A watershed moment happened to me in December 2009 following a pivotal customer meeting. I was the CEO of a nanotech company and we had a meeting with our executive sponsor at a company that, at the time, was our largest customer. For several years they had been evaluating our technology and offering it selectively to their customers. We, of course, were eager to have them offer it broadly throughout their product line. Keep in mind this was a $2.5 billion global company with 40% market share in their space.
The executive said to me something along the lines of, “We believe…we’ve tested your technology every way we know how, and we like it. We see its value. We understand what it can do for us and our customers.” I clenched my first as though I had just kicked the winning goal in the World Cup. There was a pregnant pause and I knew there was a “but…” coming. He went on to say that he had major concerns about whether our company could serve them as a reliable vendor if they really got behind the technology. They were concerned (justly) whether our 15 person company with one location would be able to meet their needs if they really turned the crank. He proceeded to rake me over the coals with valid criticisms of our unimpressive track record of meeting their delivery and quality expectations. I walked out of the meeting and instinctively knew that our company was at an inflection point.
My epiphany was that our success from that point forward would have little to do with our technology. Our R&D 100 Awards, technical articles, invited talks at technical conferences–none of that mattered any longer (except for marketing purposes). Our customer acknowledged that our technology had value, that it was better than the competition and it worked. That box was checked. Our critical success factors were going to be all about execution and meeting the expectations and demands of global customers. My life flashed before my eyes and all I could see was the need to implement ERP systems, quality control, ISO 9000 certification, engineering change forms, CRM, getting our phone system to work, and the like. Up until that time the nexus of our company was all about the technology and pushing its boundaries. Going forward it was going to be all about our business performance. And I also realized in that moment that we didn’t have the team we needed to make it to the next level because we had plenty of people who knew the technology well but not enough people with the operational expertise that was now needed.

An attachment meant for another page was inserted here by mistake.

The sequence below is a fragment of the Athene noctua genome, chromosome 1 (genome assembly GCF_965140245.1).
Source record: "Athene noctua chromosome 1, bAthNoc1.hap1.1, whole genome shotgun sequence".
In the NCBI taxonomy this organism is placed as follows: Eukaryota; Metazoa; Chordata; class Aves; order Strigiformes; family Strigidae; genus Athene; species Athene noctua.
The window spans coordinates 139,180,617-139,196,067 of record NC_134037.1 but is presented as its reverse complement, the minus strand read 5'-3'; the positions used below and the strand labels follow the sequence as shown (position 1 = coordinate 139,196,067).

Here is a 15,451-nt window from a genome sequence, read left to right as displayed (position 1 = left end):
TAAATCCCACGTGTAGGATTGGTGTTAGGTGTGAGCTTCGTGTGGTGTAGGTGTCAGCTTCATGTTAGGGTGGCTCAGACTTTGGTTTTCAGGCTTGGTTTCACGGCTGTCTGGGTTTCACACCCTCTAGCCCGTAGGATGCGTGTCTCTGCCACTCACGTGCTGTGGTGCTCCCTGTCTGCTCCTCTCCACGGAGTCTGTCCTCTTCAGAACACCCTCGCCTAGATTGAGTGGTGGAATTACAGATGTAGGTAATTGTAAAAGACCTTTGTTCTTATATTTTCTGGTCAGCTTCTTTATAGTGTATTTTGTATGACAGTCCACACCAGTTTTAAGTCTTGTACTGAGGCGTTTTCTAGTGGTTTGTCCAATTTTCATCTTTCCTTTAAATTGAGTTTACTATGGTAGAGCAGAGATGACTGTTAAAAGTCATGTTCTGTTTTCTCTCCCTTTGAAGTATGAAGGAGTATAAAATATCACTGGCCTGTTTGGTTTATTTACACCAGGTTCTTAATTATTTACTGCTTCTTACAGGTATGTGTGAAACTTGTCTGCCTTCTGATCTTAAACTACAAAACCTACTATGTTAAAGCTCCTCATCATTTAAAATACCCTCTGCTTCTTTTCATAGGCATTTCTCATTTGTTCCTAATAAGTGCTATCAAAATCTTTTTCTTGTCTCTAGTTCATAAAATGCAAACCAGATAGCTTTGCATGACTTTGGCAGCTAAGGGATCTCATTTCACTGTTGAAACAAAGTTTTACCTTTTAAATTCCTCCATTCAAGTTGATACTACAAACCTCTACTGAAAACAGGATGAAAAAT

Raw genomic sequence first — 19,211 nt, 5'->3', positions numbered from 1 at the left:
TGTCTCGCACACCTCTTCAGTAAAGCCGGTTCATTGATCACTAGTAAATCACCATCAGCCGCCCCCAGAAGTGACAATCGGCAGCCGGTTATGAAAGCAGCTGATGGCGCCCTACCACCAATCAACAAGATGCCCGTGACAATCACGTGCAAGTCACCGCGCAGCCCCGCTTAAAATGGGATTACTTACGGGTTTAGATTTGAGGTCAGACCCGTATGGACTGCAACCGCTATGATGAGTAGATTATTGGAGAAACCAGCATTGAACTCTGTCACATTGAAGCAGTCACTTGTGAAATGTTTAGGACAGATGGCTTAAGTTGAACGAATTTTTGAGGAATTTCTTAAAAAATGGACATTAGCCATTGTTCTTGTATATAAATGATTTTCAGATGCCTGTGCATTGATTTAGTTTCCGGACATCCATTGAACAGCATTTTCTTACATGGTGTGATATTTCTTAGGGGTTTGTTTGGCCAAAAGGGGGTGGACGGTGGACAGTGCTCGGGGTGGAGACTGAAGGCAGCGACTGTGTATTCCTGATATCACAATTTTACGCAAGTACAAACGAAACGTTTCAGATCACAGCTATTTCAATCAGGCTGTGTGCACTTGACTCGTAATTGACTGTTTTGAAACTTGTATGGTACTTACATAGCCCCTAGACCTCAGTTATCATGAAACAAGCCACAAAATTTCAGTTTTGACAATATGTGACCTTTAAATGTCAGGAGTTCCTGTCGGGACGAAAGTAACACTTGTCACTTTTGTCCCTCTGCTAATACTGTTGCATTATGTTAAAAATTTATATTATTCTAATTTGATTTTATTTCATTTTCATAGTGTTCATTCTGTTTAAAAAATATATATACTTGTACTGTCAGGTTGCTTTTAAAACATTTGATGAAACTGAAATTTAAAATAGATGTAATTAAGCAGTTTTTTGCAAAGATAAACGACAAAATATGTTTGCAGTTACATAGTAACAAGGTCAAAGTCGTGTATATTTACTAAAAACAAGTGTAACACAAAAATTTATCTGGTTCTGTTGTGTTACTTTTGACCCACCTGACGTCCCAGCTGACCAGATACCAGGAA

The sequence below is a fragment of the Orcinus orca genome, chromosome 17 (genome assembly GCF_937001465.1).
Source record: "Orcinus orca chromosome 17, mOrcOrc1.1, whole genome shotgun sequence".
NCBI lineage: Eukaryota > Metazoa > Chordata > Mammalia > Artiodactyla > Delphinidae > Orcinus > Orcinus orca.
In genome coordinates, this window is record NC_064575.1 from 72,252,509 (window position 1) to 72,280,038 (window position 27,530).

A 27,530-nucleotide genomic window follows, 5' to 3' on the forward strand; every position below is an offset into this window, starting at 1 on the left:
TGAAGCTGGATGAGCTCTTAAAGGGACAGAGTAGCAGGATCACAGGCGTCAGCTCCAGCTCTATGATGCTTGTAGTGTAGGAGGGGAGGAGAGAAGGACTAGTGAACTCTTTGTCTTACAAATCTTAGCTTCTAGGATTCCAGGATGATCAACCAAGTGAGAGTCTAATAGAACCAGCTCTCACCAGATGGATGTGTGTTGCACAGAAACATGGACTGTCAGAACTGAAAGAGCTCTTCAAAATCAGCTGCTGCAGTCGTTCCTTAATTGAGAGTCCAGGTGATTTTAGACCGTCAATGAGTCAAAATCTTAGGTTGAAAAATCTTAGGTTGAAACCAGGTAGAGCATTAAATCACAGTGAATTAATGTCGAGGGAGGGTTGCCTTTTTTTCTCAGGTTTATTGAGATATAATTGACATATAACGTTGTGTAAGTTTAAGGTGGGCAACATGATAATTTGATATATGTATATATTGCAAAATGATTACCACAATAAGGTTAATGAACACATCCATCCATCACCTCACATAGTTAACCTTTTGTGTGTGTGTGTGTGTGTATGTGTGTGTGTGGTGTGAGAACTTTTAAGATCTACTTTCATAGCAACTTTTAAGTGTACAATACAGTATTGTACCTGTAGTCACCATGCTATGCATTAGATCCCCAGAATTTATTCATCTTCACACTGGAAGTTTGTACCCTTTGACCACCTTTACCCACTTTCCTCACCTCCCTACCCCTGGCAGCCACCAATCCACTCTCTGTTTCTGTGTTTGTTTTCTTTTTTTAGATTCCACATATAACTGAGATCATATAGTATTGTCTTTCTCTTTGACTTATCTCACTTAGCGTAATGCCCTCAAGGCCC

We always had investors ask us whether our technology would scale–meaning, “Could we make our products in high volume?” I never worried about that. That was a risk that was easy to grasp, and easy to focus on. Walking out of that meeting in December 2009 I recognized that we needed to turn the ship and invest heavily in businesses processes–scale the business–to make good on the promises we had made to our stakeholders. Going forward that would be our critical success factor. The 18 months that followed that meeting were painful. They involved a lot of changeover in people, new investors and a reconstituted board of directors.
It’s interesting to me now that I am working with several early-stage companies with emerging technologies how pervasive this issue is. And I am personally aware of several venture-backed companies that are about to hit a wall over this very issue. Proving that there’s a value proposition associated with your technology does not guarantee you a successful business unless you also can get the operational metrics right.